Afghan gems have a future, says a longtime dealer

In 1972, Gary Bowersox, a Vietnam War veteran who had owned several jewelry stores in Hawaii, paid his first visit to Afghanistan. Determined to grow his budding pearl business, he was attracted to the country’s 7,000-year-old deposits of lapis lazuli at Sar-i-Sang in Badakhshan Province, which for millennia have drawn traders to this ancient crossroads on the border of what there is now Tajikistan.

It would be the first of many voyages, the most recent of which was less than three months before the Taliban regained control of the country and Western forces withdrew their troops.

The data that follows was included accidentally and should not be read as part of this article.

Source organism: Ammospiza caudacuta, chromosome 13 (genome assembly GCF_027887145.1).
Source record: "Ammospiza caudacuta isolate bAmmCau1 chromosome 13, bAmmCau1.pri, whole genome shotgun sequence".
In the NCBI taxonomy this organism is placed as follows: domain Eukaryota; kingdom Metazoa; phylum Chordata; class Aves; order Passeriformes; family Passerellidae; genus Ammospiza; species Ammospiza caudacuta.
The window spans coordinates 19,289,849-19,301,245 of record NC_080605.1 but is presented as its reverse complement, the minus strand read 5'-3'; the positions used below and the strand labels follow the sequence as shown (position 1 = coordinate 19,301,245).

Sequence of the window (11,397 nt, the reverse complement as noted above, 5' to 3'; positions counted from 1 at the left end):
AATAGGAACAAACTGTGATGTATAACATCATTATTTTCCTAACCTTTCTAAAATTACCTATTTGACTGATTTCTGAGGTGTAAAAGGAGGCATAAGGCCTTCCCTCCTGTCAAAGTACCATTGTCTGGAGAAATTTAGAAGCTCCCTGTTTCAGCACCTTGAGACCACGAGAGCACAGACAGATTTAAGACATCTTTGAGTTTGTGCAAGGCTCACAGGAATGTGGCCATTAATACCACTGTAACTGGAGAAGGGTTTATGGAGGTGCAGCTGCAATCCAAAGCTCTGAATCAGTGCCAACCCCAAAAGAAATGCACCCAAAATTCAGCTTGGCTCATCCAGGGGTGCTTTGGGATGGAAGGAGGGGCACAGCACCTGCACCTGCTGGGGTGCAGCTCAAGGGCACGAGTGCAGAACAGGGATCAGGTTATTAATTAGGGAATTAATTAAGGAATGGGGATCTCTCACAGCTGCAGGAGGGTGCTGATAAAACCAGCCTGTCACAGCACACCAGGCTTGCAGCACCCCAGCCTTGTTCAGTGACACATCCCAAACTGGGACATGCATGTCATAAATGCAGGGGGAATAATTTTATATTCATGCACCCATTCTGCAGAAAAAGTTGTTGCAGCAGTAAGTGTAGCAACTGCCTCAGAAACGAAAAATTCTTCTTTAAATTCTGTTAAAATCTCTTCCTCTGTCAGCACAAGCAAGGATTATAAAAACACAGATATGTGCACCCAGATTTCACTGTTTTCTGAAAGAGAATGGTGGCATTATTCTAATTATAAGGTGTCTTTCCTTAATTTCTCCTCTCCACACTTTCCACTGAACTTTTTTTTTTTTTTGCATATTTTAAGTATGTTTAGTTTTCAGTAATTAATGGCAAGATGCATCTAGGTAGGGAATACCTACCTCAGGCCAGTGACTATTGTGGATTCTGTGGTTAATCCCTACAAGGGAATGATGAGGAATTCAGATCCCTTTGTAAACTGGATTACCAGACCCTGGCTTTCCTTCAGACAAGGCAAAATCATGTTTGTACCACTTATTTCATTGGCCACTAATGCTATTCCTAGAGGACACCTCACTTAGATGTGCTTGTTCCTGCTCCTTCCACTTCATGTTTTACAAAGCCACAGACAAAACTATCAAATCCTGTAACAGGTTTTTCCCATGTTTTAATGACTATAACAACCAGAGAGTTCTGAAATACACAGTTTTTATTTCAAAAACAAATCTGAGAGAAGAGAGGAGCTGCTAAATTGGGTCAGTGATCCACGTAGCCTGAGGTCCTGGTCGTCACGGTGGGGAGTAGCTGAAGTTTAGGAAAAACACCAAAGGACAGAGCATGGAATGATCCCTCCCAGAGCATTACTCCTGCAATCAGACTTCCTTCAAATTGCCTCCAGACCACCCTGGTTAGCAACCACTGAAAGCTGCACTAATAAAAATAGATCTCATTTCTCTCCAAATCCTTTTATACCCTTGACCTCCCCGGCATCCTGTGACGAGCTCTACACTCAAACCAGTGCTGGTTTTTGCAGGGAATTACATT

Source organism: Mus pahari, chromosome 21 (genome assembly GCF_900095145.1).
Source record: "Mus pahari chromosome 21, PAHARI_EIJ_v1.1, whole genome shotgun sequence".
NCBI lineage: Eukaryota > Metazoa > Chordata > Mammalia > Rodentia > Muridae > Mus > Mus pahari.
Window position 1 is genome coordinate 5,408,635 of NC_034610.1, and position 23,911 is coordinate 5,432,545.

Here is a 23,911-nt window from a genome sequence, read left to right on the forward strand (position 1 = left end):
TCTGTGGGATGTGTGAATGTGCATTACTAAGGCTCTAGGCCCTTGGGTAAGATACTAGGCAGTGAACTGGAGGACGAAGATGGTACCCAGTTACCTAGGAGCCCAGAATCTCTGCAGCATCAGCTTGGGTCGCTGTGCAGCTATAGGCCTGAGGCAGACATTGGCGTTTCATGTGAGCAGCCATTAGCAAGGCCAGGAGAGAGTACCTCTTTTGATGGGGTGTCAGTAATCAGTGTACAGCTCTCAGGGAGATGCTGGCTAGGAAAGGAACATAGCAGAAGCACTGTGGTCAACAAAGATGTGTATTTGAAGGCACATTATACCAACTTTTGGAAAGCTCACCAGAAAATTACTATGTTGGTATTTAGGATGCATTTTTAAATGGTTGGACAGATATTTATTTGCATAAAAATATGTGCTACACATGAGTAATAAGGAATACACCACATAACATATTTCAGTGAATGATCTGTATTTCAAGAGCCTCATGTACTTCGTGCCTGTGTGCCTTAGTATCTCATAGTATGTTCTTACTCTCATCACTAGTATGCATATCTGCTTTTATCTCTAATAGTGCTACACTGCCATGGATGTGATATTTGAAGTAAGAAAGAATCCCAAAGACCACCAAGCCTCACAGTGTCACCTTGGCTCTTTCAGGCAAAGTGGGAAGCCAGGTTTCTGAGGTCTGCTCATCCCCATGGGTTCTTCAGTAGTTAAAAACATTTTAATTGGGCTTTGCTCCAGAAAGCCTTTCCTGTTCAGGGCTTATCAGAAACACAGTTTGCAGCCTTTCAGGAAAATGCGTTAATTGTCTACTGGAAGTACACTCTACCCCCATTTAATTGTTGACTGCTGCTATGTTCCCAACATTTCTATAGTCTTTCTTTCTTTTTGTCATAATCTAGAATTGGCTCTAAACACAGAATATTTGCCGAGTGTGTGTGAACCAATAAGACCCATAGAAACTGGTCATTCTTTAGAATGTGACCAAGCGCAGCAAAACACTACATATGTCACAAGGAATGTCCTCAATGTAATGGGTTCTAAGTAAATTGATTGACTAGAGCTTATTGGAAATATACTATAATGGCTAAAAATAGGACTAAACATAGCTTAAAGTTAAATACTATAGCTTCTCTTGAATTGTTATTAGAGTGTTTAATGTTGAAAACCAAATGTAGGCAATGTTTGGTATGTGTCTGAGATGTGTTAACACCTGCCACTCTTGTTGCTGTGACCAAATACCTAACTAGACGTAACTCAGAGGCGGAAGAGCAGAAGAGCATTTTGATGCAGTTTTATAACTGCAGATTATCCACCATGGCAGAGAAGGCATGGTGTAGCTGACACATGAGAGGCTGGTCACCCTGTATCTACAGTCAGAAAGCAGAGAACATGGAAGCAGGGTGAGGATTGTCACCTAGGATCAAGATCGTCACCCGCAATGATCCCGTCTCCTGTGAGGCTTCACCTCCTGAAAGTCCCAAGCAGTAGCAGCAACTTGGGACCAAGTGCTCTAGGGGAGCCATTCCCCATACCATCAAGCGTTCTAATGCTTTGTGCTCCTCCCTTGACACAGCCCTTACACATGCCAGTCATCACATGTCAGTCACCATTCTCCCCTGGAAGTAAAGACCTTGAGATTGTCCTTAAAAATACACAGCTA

“I had met an Afghan who went to school in Hawaii, whose father was the leading geologist at Kabul University, so that was my main course for the country,” Mr. Bowersox, now 81, in mid-October on a video call from his home. in Honolulu.

“We met every night and he gave me lectures on all the different mining situations,” he said. “They had very detailed maps and reports, mostly made by the Russians, and that was the basis of my book, ‘Gemstones of Afghanistan,’ published in 1995. It hasn’t really changed since then.”

“I’ve been almost every year except for a few years where there were serious issues,” he said. “I have such good friends there.”